Category Archives: design

Launching Codeless

So, it finally happened.  My team and I got Codeless into the App Store.

I started writing Codeless off the side of my desk in 2015.  I had a couple weeks between projects, and I thought there was no way this could take more than a couple of weeks to prove the concept.  Here’s the oldest screenshot I could track down from July 30, 2015.

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These days, it looks more like this:

Simulator Screen Shot  2nd gen iPad Pro  2020 05 12 at 01 21 26

It’s just beginning, but I think it’s gotten pretty good.  If you’re into app design and you’ve got an iPad, give it a download and tell me what you think!

P.S.: Thanks to Adam, Brendan, Jen and Owen.  This thing wouldn’t exist without you all.

Prelude to codeless

I love working on side projects, but I don’t usually talk about them until they’re ready to demo.  

What if I decide this isn’t worth pursuing in six months?  What if this turns out to be vapourware – will that hurt my reputation?  When I go down a blind alley and have to turn around, will I look stupid in front of my peers?  What happens if we get really busy at work and I can’t make any progress for a month?

On the other hand, I have a burning desire to try and build a side project ‘in public’.  I want to get people excited about this project, and I want to see if people are interested in it before I get too far down the path of building it.  I want to build the projects reputation, so that on launch day we’re ready to talk about it confidently.  And I want to tap into the hive mind that is the internet and see if anyone suggests something I never considered.

With that in mind, I’ve decided on a couple things.  I’m going to tell you about a side project I’ve been working on, only a few weeks into it’s life.  I’m going to try to stay open about it, and to tell you about where it’s gone and where it’s heading.  And I’m going to commit to releasing it as open source if I ever decide to put it on the shelf for good.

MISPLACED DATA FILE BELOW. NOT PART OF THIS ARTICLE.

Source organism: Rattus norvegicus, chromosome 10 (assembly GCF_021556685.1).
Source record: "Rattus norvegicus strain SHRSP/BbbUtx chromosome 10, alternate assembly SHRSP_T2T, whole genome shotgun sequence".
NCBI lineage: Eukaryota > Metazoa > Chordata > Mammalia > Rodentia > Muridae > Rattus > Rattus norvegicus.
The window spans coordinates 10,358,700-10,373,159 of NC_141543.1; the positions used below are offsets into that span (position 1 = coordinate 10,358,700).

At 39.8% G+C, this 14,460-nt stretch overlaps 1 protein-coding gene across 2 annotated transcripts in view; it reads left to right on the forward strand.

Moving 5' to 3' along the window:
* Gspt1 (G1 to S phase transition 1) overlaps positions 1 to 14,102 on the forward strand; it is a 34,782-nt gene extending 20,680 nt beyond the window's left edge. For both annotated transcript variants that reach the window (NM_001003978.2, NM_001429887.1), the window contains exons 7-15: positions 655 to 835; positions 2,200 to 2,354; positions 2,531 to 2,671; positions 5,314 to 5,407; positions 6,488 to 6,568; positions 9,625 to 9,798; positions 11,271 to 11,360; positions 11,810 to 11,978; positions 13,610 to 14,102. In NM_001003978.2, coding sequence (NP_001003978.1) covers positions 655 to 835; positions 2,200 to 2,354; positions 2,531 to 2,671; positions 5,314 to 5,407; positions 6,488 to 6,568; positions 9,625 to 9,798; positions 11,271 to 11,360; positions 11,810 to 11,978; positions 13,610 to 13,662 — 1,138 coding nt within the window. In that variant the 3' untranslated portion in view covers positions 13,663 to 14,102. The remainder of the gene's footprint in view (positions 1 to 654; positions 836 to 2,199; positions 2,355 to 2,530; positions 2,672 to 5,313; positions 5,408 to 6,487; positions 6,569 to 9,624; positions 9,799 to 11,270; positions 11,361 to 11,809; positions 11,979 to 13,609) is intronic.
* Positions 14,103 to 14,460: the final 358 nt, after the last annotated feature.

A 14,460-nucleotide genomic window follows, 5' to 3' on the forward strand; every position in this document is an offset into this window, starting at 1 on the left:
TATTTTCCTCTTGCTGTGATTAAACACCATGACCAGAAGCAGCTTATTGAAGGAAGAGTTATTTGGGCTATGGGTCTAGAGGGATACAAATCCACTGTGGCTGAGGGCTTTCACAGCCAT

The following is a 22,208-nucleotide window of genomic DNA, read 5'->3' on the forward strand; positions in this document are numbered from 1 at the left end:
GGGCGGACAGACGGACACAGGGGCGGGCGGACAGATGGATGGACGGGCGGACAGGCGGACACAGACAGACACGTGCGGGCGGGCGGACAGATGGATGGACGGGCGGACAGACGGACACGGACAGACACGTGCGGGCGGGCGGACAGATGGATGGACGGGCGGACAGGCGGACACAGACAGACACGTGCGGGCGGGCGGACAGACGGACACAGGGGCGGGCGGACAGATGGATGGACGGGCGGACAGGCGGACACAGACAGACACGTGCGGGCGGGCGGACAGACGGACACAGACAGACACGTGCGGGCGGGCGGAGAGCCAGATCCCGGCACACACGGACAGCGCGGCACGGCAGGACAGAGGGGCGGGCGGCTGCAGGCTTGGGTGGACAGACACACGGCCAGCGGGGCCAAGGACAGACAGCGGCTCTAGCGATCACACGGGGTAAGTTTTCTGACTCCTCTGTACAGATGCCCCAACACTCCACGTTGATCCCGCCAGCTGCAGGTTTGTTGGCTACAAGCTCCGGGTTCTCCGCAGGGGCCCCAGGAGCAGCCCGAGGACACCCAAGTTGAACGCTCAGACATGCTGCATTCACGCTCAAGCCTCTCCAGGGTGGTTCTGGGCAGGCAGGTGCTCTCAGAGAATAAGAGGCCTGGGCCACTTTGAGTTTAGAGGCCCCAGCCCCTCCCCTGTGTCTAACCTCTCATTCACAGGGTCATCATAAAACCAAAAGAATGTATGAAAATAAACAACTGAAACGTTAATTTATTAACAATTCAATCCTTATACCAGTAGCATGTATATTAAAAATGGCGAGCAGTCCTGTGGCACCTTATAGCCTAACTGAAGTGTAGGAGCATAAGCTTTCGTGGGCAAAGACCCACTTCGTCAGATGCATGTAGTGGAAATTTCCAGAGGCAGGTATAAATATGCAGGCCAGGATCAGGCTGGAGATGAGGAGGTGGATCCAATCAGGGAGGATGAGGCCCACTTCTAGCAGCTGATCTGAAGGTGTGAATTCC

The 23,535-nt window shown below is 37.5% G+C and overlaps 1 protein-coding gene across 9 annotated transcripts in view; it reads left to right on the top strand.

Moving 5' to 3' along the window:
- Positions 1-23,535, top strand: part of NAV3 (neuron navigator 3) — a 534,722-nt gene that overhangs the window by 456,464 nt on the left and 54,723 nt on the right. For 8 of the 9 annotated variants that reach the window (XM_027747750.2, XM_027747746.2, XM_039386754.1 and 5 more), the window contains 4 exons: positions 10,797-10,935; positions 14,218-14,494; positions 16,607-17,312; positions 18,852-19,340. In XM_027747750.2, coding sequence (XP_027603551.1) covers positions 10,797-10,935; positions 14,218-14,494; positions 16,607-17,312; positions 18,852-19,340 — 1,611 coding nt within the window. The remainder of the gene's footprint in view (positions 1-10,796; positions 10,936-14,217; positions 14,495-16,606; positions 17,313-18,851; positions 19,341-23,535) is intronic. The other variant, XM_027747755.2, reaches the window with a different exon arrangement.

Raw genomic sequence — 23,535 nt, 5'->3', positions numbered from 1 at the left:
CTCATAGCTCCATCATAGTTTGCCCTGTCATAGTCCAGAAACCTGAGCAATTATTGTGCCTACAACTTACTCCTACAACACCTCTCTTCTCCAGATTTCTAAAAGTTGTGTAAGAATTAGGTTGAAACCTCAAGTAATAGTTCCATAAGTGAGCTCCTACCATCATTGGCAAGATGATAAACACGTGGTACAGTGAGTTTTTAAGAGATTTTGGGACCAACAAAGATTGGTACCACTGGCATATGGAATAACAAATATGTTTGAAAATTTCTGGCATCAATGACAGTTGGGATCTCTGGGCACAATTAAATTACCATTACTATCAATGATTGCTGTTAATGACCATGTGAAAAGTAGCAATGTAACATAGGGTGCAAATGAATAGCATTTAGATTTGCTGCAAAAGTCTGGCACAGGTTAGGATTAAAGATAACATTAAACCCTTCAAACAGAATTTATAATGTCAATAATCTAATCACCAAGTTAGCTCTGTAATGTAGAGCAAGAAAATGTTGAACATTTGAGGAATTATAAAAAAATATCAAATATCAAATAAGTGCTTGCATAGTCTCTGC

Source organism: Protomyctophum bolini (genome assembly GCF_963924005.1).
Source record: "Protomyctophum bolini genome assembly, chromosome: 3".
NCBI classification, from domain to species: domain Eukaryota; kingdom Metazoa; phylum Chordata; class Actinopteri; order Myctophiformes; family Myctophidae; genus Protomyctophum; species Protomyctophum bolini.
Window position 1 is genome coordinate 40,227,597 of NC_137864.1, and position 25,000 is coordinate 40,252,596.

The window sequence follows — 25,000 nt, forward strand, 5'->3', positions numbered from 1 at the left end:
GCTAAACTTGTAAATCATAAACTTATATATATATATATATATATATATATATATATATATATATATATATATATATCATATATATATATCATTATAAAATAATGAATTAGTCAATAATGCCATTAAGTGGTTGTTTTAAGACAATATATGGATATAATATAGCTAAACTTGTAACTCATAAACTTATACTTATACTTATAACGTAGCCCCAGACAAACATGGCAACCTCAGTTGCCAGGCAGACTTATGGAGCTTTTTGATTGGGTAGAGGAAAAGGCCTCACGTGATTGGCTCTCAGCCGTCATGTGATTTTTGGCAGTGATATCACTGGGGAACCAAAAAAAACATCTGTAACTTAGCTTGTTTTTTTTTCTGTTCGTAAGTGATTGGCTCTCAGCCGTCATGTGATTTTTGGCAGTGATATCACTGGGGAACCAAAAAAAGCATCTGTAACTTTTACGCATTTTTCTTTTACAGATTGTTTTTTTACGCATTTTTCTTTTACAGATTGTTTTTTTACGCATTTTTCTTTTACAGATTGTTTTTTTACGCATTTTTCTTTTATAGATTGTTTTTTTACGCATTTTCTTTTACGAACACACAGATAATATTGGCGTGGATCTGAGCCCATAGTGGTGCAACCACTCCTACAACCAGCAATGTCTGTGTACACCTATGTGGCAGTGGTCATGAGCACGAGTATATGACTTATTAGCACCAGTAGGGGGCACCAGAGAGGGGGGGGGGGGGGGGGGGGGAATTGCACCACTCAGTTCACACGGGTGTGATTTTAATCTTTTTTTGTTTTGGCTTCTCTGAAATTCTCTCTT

The problem we’re solving

I find it pretty frustrating how apps are designed right now.  Static mockups are made 

I get really frustrated with apps designed in photoshop…

…because it feels like someone handed me storyboard mockups and claimed they were a completed film.  I’ve been running an consulting company that specializes in mobile development for the last three years, and I’m always annoyed when a designer hands me a photoshop mockup for the app.  Because I know they’re going to want it translated to the screen in a pixel-perfect fashion, despite the fact that they built it in an image editor, and not on the platform.

Here are a few things that commonly fail in translation:

– Font rendering is different across platforms.

– Sometimes things look better on a 30” monitor than a 3.5” device.  Button sizes that look perfectly reasonable in photoshop are usually impossible to hit.

– For that matter, we usually only get photoshop documents for a single size of screen, and it’s usually not the largest or the smallest.  Apps designed this way are usually too tight on small screens and too spread out on large ones.

– Often there’s a graphic effect they’ve carefully tweaked, but want rendered live.  A blur over content is a common example.

These are all things that get screwed up in translation.  I’d like to be able to design apps on the actual device, with the native elements, so that I know things will render the same way in the final product.

We’re also wasting a lot of time and money